Why Bother Banning Trans Fats When Today’s Kids Can’t Identify a Watermelon?

Weeks into my stressful new job as an attorney, I needed my daily chocolate-glazed munchkin hit with sugar-infused coffee just to turn on my computer. Having been raised in a house ruled by bananas, apples and grapefruit, I knew it wouldn’t be long before I dunked the munchkins deep into my past and returned to the real food I had grown up eating. But don’t let the purple soy smoothie making its way down my digestive tract fool you, I hate the idea of a trans fat ban.

My first problem is the obvious Orwellian one. In the haze of the inevitable trans fat ban debate, you can almost see 1984’s Winston and Julia sitting in a dingy room, shutting the windows lest they be found out by the smell of real coffee sweetened with real sugar. It’s eerie to think that if the NYC government had its way, my brief affair with Dunkin’ Donuts would never have happened. Never mind that I’m an adult who made a conscious choice to eat something unhealthy (trans fat laden or not, I knew that doughnuts clog arteries), and that I had a doctor weigh in on my short-lived junk food obsession. Mayor Bloomberg doesn’t trust me to make decisions about what I eat. Kind of like my mom.

Ban supporters cite rising health care costs borne by society due to heart disease and obesity. But people take plenty of risks that impose costs on society. Certainly there is an abundance of perilous eating behaviors to go around banning — sugar, salt and alcohol, to name a few. And will a steady diet of trans fat-free fries, Big Macs, and Oreos prevent your arteries from getting any more clogged or fat rolls from developing around your belly?

The wannabe ban’s nanny-state implications aren’t the only issues causing me indigestion. People living on trans fats (i.e., restaurant food, processed foods, and McDonalds) likely will be at risk for heart disease and obesity anyway, with or without the ban (Mayor Bloomberg has said that with a ban you can still eat fat-laden McDonalds french fries). Even ubiquitous food guru Marion Nestle acknowledged that the trans fat debate is just the nutrition smoke screen du jour when she wrote, “eliminating trans fats will do nothing to help New Yorkers prevent obesity, which is the greatest food-related threat Americans face.” Instead, all this ban will do is take away our freedom to choose.

Before we start banning things, let’s consider teaching kids a thing or two about food. I don’t think many of them know what food is. One of Kraft’s latest inventions is Lunchables Pizza Swirls with Frosting. Pizza with frosting. Need I say more? Another one of their home runs is Lunchables Deep Dish Pepperoni Pizza with Reese’s Peanut Butter cup — it only has 28 grams of fat. And not to be outdone, Smucker’s came up with Uncrustables — a frozen peanut butter and jelly pocket complete with high fructose corn syrup and partially hydrogenated oil in the bread. The so-called pre-packaged “lunches” rake in $750-million per year, so it is no surprise to hear my sister, a fourth-grade teacher at a nice suburban school, report that when she was eating a grapefruit at snack-time one student asked, “Is that a watermelon?”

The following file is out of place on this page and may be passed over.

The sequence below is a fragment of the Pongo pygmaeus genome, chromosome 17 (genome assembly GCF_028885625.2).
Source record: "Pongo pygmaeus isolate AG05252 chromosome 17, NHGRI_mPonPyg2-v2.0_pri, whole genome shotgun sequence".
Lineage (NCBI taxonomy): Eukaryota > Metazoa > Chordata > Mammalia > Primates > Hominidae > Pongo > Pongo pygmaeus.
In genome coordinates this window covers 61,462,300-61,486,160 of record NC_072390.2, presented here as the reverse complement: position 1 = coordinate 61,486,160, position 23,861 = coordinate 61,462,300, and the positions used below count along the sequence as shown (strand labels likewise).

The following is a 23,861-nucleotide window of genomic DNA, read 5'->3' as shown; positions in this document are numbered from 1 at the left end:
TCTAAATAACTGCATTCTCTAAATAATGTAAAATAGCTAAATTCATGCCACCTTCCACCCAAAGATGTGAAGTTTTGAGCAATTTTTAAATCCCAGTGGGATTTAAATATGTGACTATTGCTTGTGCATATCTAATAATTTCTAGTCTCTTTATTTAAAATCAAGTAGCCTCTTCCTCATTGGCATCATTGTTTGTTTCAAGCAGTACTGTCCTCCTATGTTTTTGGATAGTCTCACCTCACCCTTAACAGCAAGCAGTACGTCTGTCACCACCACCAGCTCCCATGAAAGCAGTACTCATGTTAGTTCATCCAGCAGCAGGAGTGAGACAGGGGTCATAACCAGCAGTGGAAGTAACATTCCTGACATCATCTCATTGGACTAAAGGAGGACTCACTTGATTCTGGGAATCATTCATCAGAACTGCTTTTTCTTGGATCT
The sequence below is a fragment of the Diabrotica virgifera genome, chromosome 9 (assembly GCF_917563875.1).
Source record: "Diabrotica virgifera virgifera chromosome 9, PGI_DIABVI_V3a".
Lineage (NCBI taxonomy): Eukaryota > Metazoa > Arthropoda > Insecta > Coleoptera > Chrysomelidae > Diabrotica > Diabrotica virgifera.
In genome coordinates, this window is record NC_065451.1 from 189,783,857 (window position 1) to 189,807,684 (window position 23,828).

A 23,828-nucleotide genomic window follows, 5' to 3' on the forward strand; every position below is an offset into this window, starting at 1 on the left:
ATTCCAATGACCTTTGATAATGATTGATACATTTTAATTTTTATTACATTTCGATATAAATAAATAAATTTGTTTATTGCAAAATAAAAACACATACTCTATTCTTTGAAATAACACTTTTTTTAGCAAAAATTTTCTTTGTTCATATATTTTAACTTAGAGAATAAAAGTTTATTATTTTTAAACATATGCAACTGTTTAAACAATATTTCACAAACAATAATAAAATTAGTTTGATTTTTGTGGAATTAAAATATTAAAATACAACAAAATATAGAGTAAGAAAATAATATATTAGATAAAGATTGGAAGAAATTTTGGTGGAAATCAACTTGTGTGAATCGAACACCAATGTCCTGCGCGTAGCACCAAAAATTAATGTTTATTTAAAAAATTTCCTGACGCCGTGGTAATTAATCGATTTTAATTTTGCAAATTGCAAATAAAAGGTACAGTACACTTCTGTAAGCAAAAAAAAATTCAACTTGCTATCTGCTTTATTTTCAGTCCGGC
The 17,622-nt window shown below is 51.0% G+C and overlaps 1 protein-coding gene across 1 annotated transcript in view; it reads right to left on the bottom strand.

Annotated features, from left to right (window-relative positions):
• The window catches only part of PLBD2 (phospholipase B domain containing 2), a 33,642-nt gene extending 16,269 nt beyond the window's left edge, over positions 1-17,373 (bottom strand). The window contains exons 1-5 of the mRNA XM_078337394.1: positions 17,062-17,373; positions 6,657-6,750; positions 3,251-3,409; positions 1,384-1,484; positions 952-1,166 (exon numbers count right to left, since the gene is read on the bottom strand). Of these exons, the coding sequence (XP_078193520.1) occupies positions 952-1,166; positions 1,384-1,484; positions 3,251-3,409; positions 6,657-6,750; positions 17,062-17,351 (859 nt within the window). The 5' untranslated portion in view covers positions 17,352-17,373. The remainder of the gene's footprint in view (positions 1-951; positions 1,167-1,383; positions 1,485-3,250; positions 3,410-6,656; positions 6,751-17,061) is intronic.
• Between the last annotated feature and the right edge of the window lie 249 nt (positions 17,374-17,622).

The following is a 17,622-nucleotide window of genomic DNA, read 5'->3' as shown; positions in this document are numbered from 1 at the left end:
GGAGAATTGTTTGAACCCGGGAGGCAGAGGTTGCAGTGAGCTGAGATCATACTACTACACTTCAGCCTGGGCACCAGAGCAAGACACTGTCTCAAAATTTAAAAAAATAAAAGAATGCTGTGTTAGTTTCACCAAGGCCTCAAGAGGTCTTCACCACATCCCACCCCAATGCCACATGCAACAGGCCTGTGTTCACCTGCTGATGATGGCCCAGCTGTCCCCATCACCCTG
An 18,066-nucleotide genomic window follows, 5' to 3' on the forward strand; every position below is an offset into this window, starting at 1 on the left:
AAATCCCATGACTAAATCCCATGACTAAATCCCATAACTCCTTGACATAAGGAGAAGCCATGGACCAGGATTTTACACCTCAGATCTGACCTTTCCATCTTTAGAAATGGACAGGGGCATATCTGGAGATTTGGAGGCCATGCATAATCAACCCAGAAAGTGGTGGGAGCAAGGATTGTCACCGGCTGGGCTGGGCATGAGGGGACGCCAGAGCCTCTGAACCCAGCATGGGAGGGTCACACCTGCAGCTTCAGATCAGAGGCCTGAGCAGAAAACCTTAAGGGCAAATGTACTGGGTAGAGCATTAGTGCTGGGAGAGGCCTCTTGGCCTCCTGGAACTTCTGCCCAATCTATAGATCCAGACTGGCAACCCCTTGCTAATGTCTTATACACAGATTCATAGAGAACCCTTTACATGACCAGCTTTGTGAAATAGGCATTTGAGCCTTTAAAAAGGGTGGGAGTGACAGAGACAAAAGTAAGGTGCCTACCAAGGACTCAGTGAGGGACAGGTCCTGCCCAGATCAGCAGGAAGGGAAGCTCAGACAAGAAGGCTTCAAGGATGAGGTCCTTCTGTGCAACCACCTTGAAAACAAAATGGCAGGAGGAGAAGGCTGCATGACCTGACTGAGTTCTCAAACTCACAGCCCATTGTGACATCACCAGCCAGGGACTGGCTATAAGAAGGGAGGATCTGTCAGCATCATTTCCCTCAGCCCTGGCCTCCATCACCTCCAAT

Maybe life was different when my sister and I were growing up. Unlike the harried parents of today, my parents were home to make dinner. Still, I have a hard time believing that it takes time (or money) to slap peanut butter on bread to make a sandwich, pull an apple out of the fridge, and throw them into a paper bag for a school lunch. I may not be a parent, but I have a long history of being a kid. My parents’ simple efforts years ago are what led me away from munchkins and back to bananas.

Educated consumers (even young ones) will demand better food, making the supply of good food good for business. After viewing the documentary “Super Size Me” at school, students at the Ross School in Easthampton, NY instituted a boycott on unhealthy cafeteria food. Their efforts paid off and led to changes in the cafeteria offerings. Imagine that — educated consumers have the power to change what the market offers!

Indeed, as word got out about the evils of trans fats (and disclosing trans fat became a nutrition label requirement), companies started making changes. Wendy’s has voluntarily started cutting trans fats and Kraft now makes a trans fat-free Oreo. About a year ago, BusinessWeek wrote that Kraft (subsidiary of cigarette giant Altria (MO), formerly known as Phillip Morris) expected to profit from its efforts to give its foods a nutrition makeover. Recently, BusinessWeek reported that alternative food companies selling low-sugar drinks, packaged vegetables and organic baby food are “experiencing exponential growth.” With all the revenue from healthy products, is it any surprise that McDonalds now sells apple slices and puts yoga images on its packaging?

We can navigate through the obesity dilemma, but we’ve got to start by giving the youngest members of society a clue so that they will grow up to make — and demand — better choices. Mayor Bloomberg, go ahead and ban trans fat. But what you’re really saying is, let them eat cake! Let them all eat cake, Lunchables, fries, Big Macs. Whether they contain trans fats or not, that’s all we’re teaching our kids to reach for anyway.